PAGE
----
Set of scenarios (5T, 12T, 20T)

    Water holding capacity of watershed w for pre-settlement scenario

    Depth of A-Horizon for hillslope classification i

    Area of hillslope classification i


    Water holding capacity for scenario s compared to pre-settlement scenario

    Erosion rate for a scenario s

    Area of watershed w

    Sediment delivery ratio of watershed w

    Number of years (10 years)

    Loss in water holding capacity

  • Introduction Results ConclusionsMethodology

    Table 1: Loss in A-horizon water holding capacity after 10 years



    5T (0.85 mm/year) DEP 20T (3.39 mm/year)

    Cubic meters

    East Nishnabotna_Riverton 1,930,402 4,451,507 7,721,608

    East Nishnabotna_Atlantic 863,457 2,851,137 3,453,830

    Middle Cedar 5,690,222 3,783,997 22,760,887

    Skunk Wapsipinicon 1,381,204 860,490 5,524,814

    Erosion rates (tons/acre/year) and depth lost (mm/year) for DEP scenario for


    East Nishnabotna_Riverton 11.5 (1.95 mm/year)

    East Nishnabotna_Atlantic 16.51 (2.80 mm/year)

    Middle Cedar 3.33 (0.56 mm/year)

    Skunk Wapsipinicon 3.12 (0.53 mm/year)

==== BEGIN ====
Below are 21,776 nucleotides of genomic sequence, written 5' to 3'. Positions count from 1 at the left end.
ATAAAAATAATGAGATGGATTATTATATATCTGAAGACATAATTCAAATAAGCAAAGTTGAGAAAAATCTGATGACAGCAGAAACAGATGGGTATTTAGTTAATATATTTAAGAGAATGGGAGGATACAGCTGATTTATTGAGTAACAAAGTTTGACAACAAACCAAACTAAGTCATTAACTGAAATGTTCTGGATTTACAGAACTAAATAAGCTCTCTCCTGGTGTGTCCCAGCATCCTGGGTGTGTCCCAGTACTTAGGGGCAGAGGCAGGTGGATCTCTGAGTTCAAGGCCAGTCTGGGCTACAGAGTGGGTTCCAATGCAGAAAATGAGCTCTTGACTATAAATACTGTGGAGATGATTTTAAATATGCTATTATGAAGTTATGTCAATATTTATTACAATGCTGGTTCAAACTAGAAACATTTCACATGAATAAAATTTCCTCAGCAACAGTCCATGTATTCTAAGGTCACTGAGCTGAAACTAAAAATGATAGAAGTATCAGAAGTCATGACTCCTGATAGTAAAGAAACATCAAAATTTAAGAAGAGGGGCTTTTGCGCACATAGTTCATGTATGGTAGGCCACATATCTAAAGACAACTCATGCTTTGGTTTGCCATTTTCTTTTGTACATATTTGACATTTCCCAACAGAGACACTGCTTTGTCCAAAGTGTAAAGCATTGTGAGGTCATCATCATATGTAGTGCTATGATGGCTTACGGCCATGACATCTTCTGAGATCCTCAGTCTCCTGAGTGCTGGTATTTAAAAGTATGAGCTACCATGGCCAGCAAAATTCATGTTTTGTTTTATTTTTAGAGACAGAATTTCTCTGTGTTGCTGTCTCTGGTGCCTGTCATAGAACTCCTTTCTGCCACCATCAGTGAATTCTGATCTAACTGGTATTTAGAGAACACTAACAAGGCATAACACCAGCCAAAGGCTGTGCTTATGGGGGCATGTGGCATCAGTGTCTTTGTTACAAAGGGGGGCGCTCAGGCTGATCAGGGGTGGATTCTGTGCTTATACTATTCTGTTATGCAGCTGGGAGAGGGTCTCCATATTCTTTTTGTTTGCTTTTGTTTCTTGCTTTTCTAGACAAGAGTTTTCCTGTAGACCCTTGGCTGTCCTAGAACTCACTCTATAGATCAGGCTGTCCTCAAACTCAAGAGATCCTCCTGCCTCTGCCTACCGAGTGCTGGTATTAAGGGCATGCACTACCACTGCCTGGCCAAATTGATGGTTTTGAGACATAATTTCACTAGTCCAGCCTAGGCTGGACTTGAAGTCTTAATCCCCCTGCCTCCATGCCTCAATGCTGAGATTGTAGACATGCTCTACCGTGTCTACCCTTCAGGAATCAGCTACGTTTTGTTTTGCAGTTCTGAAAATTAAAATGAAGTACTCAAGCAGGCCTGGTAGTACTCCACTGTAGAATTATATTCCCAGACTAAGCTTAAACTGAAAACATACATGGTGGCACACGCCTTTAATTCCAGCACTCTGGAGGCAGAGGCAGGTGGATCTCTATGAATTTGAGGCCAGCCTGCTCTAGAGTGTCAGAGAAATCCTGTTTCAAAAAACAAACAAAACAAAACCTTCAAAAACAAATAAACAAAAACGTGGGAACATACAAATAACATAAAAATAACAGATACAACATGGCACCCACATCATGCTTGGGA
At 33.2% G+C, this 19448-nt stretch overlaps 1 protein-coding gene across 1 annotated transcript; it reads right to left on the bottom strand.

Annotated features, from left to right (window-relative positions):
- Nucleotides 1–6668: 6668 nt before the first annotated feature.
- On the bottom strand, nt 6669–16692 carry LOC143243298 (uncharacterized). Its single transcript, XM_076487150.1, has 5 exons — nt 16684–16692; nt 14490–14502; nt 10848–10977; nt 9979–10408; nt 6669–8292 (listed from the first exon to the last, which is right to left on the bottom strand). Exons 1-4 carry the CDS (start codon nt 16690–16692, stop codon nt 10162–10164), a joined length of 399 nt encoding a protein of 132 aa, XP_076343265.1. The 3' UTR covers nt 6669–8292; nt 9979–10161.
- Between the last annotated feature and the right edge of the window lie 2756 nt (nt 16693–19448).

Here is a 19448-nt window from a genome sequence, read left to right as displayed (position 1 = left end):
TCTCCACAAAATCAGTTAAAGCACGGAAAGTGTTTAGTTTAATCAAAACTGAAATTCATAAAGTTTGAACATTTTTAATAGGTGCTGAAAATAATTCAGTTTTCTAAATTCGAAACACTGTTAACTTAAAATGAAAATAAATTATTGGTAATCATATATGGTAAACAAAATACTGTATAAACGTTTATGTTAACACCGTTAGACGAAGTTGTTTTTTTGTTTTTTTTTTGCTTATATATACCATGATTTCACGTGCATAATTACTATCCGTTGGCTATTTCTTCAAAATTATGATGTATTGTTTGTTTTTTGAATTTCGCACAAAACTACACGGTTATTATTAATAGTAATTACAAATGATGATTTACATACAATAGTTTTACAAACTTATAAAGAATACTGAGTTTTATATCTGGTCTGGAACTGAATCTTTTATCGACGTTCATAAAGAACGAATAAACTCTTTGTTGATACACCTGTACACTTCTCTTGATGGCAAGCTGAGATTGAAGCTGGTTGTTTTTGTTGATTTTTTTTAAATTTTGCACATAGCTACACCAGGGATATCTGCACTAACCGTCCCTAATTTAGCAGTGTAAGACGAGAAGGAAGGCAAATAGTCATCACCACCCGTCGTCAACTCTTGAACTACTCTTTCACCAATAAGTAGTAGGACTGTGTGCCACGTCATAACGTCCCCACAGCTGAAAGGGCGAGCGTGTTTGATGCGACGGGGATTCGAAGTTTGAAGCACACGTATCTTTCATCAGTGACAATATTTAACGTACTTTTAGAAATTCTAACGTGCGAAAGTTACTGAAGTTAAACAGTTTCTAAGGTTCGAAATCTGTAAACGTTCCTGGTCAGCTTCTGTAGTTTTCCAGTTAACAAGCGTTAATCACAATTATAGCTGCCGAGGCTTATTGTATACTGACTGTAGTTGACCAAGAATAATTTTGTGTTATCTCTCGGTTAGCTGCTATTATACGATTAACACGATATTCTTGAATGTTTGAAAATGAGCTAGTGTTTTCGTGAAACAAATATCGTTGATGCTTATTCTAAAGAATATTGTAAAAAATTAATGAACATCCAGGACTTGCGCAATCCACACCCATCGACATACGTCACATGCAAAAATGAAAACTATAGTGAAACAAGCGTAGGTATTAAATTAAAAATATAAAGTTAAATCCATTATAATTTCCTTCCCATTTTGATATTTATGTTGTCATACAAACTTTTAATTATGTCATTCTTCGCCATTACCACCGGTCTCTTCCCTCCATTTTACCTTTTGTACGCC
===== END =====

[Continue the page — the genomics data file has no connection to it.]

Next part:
Scenarios Description

    5T Erosion rate: 5 tons/acre/year (Low)

    DEP Erosion rate: From Daily Erosion Project (DEP) [9]

    20T Erosion rate: 20 tons/acre/year (High)

  • Introduction Results ConclusionsMethodology

    Table 2: Equivalent days of flow for water holding capacity lost after 10 years


    5T DEP 20T


    East Nishnabotna_Riverton 0.9 2.0 3.4

    East Nishnabotna_Atlantic 0.8 2.8 3.4

    Middle Cedar 0.4 0.2 1.5

    Wapsipinicon 0.4 0.2 1.5

    A-horizon lost water holding capacity (m3)

    Mean daily discharge (m3/day)

    Days water storage

  • Introduction Results ConclusionsMethodology

    Table 5: Equivalent days of flow for water holding capacity lost after 10 years at peak

    discharge during a flood event


    5T DEP 20T


    East Nishnabotna_Riverton

    East Nishnabotna_Atlantic .02 (26 minutes)

    Middle Cedar .02 (31 minutes)


    Table 4. Peak discharge for flood events at stream flow gaging stations in different river basins in Iowa

    Streamflow-gaging station Drainage area

    (Square miles)

    Date Peak discharge


    USGS 06809900 Nishnabotna River at



    USGS 06809210 East Nishanbotna River

    near Atlantic 1436 6/15/1998 1,844

    USGS 05464500 Middle Cedar 6510 6/13/2008 2,011

    USGS 05421740 Skunk Wapsipinicon

    River near Amamosa

    1576 6/10/2008

    USGS 06808500 Nishnabotna River at


    1326 6/15/1998


  • Introduction Results ConclusionsMethodology

    Soil erosion seems to have substantially decreased

    upland water storage quantities

    Lost storage capacities associated with soil loss

    suggests substantially greater flooding is also likely to


    Soil conservation practices can play important roll in

    reducing down stream flood losses by lowing flood


    We have only placed a decimal point on erosion

    impacts on flooding potential; more complex analysis is


  • Thank you

    Bhavna Sharma:

    Bradley Miller:

    Richard Cruse: